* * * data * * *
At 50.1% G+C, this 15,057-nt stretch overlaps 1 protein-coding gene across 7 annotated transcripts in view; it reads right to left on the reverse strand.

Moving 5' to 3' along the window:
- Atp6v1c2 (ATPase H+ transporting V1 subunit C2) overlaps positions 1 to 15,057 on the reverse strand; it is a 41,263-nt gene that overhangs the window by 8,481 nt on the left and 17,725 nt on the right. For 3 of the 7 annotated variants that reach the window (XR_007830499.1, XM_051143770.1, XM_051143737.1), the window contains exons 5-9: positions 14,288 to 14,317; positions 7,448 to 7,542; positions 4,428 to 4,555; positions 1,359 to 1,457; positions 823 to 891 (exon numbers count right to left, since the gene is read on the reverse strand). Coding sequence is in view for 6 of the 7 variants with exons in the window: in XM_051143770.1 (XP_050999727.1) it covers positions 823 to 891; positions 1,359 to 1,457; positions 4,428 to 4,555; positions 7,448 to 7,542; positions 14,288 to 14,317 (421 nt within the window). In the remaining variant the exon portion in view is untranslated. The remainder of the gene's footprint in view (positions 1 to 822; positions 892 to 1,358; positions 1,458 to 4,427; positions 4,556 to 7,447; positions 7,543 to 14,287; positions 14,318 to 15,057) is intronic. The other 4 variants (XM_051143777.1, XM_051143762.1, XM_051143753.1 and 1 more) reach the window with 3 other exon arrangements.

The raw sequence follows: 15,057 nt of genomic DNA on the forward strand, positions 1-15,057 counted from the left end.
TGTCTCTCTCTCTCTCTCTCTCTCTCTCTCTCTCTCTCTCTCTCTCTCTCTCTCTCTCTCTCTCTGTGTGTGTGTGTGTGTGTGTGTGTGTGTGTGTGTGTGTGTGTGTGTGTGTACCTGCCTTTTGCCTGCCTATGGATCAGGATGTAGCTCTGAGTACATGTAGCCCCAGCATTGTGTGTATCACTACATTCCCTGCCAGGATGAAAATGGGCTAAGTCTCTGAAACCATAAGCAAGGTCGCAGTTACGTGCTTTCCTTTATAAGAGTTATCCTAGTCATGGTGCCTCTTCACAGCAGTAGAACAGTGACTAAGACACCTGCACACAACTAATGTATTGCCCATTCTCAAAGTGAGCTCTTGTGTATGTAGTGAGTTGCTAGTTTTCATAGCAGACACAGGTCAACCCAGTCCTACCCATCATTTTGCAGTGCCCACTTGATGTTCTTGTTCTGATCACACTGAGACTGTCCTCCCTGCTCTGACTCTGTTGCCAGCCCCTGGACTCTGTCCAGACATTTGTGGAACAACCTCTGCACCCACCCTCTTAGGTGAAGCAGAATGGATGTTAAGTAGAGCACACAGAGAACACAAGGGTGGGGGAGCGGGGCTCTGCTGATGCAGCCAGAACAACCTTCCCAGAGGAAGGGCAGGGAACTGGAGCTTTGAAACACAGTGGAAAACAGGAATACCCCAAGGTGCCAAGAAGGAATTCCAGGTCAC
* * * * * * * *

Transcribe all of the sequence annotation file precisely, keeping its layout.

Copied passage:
At 50.1% G+C, this 15,057-nt stretch overlaps 1 protein-coding gene across 7 annotated transcripts in view; it reads right to left on the reverse strand.

Moving 5' to 3' along the window:
- Atp6v1c2 (ATPase H+ transporting V1 subunit C2) overlaps positions 1 to 15,057 on the reverse strand; it is a 41,263-nt gene that overhangs the window by 8,481 nt on the left and 17,725 nt on the right. For 3 of the 7 annotated variants that reach the window (XR_007830499.1, XM_051143770.1, XM_051143737.1), the window contains exons 5-9: positions 14,288 to 14,317; positions 7,448 to 7,542; positions 4,428 to 4,555; positions 1,359 to 1,457; positions 823 to 891 (exon numbers count right to left, since the gene is read on the reverse strand). Coding sequence is in view for 6 of the 7 variants with exons in the window: in XM_051143770.1 (XP_050999727.1) it covers positions 823 to 891; positions 1,359 to 1,457; positions 4,428 to 4,555; positions 7,448 to 7,542; positions 14,288 to 14,317 (421 nt within the window). In the remaining variant the exon portion in view is untranslated. The remainder of the gene's footprint in view (positions 1 to 822; positions 892 to 1,358; positions 1,458 to 4,427; positions 4,556 to 7,447; positions 7,543 to 14,287; positions 14,318 to 15,057) is intronic. The other 4 variants (XM_051143777.1, XM_051143762.1, XM_051143753.1 and 1 more) reach the window with 3 other exon arrangements.

The raw sequence follows: 15,057 nt of genomic DNA on the forward strand, positions 1-15,057 counted from the left end.
TGTCTCTCTCTCTCTCTCTCTCTCTCTCTCTCTCTCTCTCTCTCTCTCTCTCTCTCTCTCTCTCTGTGTGTGTGTGTGTGTGTGTGTGTGTGTGTGTGTGTGTGTGTGTGTGTGTACCTGCCTTTTGCCTGCCTATGGATCAGGATGTAGCTCTGAGTACATGTAGCCCCAGCATTGTGTGTATCACTACATTCCCTGCCAGGATGAAAATGGGCTAAGTCTCTGAAACCATAAGCAAGGTCGCAGTTACGTGCTTTCCTTTATAAGAGTTATCCTAGTCATGGTGCCTCTTCACAGCAGTAGAACAGTGACTAAGACACCTGCACACAACTAATGTATTGCCCATTCTCAAAGTGAGCTCTTGTGTATGTAGTGAGTTGCTAGTTTTCATAGCAGACACAGGTCAACCCAGTCCTACCCATCATTTTGCAGTGCCCACTTGATGTTCTTGTTCTGATCACACTGAGACTGTCCTCCCTGCTCTGACTCTGTTGCCAGCCCCTGGACTCTGTCCAGACATTTGTGGAACAACCTCTGCACCCACCCTCTTAGGTGAAGCAGAATGGATGTTAAGTAGAGCACACAGAGAACACAAGGGTGGGGGAGCGGGGCTCTGCTGATGCAGCCAGAACAACCTTCCCAGAGGAAGGGCAGGGAACTGGAGCTTTGAAACACAGTGGAAAACAGGAATACCCCAAGGTGCCAAGAAGGAATTCCAGGTCAC